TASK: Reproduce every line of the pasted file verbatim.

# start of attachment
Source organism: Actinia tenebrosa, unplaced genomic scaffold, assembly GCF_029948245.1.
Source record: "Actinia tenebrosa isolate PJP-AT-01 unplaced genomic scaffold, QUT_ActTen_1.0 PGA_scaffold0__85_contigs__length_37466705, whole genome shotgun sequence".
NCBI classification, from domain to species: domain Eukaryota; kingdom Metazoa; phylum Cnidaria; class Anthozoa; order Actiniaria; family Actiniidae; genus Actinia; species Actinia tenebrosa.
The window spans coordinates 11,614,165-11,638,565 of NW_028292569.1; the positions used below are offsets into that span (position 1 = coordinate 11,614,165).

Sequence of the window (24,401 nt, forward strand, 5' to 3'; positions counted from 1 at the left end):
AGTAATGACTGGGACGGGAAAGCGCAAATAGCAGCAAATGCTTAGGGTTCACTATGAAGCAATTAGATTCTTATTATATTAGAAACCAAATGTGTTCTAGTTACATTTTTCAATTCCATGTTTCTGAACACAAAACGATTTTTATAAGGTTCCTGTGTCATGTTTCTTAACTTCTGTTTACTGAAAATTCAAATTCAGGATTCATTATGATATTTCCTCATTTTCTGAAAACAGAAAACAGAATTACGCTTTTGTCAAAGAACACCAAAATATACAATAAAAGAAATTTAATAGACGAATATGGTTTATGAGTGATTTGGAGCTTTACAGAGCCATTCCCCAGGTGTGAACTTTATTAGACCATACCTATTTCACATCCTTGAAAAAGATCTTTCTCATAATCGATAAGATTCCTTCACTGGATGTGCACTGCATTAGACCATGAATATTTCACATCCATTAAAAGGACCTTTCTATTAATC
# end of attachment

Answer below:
Source organism: Actinia tenebrosa, unplaced genomic scaffold, assembly GCF_029948245.1.
Source record: "Actinia tenebrosa isolate PJP-AT-01 unplaced genomic scaffold, QUT_ActTen_1.0 PGA_scaffold0__85_contigs__length_37466705, whole genome shotgun sequence".
NCBI classification, from domain to species: domain Eukaryota; kingdom Metazoa; phylum Cnidaria; class Anthozoa; order Actiniaria; family Actiniidae; genus Actinia; species Actinia tenebrosa.
The window spans coordinates 11,614,165-11,638,565 of NW_028292569.1; the positions used below are offsets into that span (position 1 = coordinate 11,614,165).

Sequence of the window (24,401 nt, forward strand, 5' to 3'; positions counted from 1 at the left end):
AGTAATGACTGGGACGGGAAAGCGCAAATAGCAGCAAATGCTTAGGGTTCACTATGAAGCAATTAGATTCTTATTATATTAGAAACCAAATGTGTTCTAGTTACATTTTTCAATTCCATGTTTCTGAACACAAAACGATTTTTATAAGGTTCCTGTGTCATGTTTCTTAACTTCTGTTTACTGAAAATTCAAATTCAGGATTCATTATGATATTTCCTCATTTTCTGAAAACAGAAAACAGAATTACGCTTTTGTCAAAGAACACCAAAATATACAATAAAAGAAATTTAATAGACGAATATGGTTTATGAGTGATTTGGAGCTTTACAGAGCCATTCCCCAGGTGTGAACTTTATTAGACCATACCTATTTCACATCCTTGAAAAAGATCTTTCTCATAATCGATAAGATTCCTTCACTGGATGTGCACTGCATTAGACCATGAATATTTCACATCCATTAAAAGGACCTTTCTATTAATC